Dimitri Ognibene

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Dr Dimitri Ognibene is interested in learning and adaptation in complex social environments. In particular he is investigating how open-world assumption and partial observability, common features of real world applications, affect the identification social variables like intentions and agency. 

He is a Marie Skłodowska-Curie Fellowship- COFUND at UPF. He obtained is PhD in Robotics from the University of Genoa and is Visiting Researcher at the Centre for Robotics Research in King's College London. He was previously Research Associate at the Personal Robotics Laboratory in Imperial College London and at Institute of Cognitive Science and Technologies of the Italian Research Council. Dr Ognibene has also been Visiting Researcher at Bounded Resource Reasoning Laboratory in UMass, Amherst (US) and at University of Reykjavik (Iceland). Dr Ognibene’s research has centred on methods and principles for adaptive and proactive management of computational and sensorimotor resources in biological and artificial autonomous systems, which can be seen as an operational definition of the concept of attention in cognitive science. Dr Ognibene presented his work on attention in social and dynamic environments  and adaptation of attention in several international conferences on artificial intelligence, adaptation, and development (IJCAI, ICDL, SAB) and published on international peer-reviewed journals (Cognitive Neuroscience, Motor Control, IEEE TAMD, Frontiers in Neurorobotics, Bioinspiration and Biomimetic). Dr Ognibene was invited to speak at the International Symposium for Attention in Cognitive Systems (2013 and 2014) as well as in various neuroscience, robotics and machine-learning laboratories (The Wellcome Trust Centre for Neuroimaging (2014), Gatsby, UCL, London (2013)). Dr Ognibene is Associate Editor of Paladyn, Journal of Behavioral Robotics, and has been part of the Program Committee of several conferences and symposiums.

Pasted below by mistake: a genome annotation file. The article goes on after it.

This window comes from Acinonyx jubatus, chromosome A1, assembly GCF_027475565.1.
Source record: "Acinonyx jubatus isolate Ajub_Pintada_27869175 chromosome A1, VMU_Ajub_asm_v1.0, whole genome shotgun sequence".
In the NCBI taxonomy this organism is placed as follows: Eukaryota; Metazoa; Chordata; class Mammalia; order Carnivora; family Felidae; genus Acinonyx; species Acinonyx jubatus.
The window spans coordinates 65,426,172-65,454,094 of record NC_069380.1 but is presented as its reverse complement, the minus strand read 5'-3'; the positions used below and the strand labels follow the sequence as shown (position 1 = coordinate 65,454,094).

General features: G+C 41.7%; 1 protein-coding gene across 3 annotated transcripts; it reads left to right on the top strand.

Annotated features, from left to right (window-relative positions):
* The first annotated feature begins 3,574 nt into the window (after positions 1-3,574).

Publications

K. Lee, Ognibene, D., Chang, H., Kim, T. K., and Demiris, Y., STARE: Spatio-Temporal Attention RElocation for Multiple Structured Activities Detection., IEEE transactions on image processing: a publication of the IEEE Signal Processing Society, 2015.
D. Ognibene and Demiris, Y., Towards active event recognition, in The 23rd International Joint Conference of Artificial Intelligence (IJCAI13), 2013.

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